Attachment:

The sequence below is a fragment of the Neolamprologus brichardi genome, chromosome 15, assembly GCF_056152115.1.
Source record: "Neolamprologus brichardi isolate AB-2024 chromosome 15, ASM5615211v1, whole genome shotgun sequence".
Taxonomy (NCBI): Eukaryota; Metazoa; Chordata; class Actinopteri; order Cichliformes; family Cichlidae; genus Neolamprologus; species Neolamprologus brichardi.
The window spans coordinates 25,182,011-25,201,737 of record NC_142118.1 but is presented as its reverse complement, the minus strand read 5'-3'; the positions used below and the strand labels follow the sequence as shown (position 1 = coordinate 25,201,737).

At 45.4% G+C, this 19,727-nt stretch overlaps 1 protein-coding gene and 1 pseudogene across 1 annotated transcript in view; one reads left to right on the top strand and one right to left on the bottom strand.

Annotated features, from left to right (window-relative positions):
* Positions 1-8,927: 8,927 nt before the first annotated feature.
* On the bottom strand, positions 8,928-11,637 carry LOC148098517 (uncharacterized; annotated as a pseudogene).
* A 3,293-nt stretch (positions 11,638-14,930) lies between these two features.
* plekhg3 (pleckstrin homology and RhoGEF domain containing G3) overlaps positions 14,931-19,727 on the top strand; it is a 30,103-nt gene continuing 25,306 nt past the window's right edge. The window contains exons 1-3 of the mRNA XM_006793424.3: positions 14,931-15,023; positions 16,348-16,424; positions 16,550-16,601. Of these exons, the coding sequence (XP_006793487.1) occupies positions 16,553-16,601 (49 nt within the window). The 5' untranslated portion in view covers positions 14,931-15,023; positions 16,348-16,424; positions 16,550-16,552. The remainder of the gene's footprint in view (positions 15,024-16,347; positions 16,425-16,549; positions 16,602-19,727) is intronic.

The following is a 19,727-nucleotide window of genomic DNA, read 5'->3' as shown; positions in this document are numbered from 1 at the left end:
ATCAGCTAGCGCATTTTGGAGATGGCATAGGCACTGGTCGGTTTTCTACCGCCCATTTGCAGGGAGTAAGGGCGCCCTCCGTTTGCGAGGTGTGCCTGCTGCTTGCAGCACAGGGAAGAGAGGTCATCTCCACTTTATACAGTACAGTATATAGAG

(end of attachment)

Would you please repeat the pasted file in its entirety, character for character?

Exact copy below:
The sequence below is a fragment of the Neolamprologus brichardi genome, chromosome 15, assembly GCF_056152115.1.
Source record: "Neolamprologus brichardi isolate AB-2024 chromosome 15, ASM5615211v1, whole genome shotgun sequence".
Taxonomy (NCBI): Eukaryota; Metazoa; Chordata; class Actinopteri; order Cichliformes; family Cichlidae; genus Neolamprologus; species Neolamprologus brichardi.
The window spans coordinates 25,182,011-25,201,737 of record NC_142118.1 but is presented as its reverse complement, the minus strand read 5'-3'; the positions used below and the strand labels follow the sequence as shown (position 1 = coordinate 25,201,737).

At 45.4% G+C, this 19,727-nt stretch overlaps 1 protein-coding gene and 1 pseudogene across 1 annotated transcript in view; one reads left to right on the top strand and one right to left on the bottom strand.

Annotated features, from left to right (window-relative positions):
* Positions 1-8,927: 8,927 nt before the first annotated feature.
* On the bottom strand, positions 8,928-11,637 carry LOC148098517 (uncharacterized; annotated as a pseudogene).
* A 3,293-nt stretch (positions 11,638-14,930) lies between these two features.
* plekhg3 (pleckstrin homology and RhoGEF domain containing G3) overlaps positions 14,931-19,727 on the top strand; it is a 30,103-nt gene continuing 25,306 nt past the window's right edge. The window contains exons 1-3 of the mRNA XM_006793424.3: positions 14,931-15,023; positions 16,348-16,424; positions 16,550-16,601. Of these exons, the coding sequence (XP_006793487.1) occupies positions 16,553-16,601 (49 nt within the window). The 5' untranslated portion in view covers positions 14,931-15,023; positions 16,348-16,424; positions 16,550-16,552. The remainder of the gene's footprint in view (positions 15,024-16,347; positions 16,425-16,549; positions 16,602-19,727) is intronic.

The following is a 19,727-nucleotide window of genomic DNA, read 5'->3' as shown; positions in this document are numbered from 1 at the left end:
ATCAGCTAGCGCATTTTGGAGATGGCATAGGCACTGGTCGGTTTTCTACCGCCCATTTGCAGGGAGTAAGGGCGCCCTCCGTTTGCGAGGTGTGCCTGCTGCTTGCAGCACAGGGAAGAGAGGTCATCTCCACTTTATACAGTACAGTATATAGAG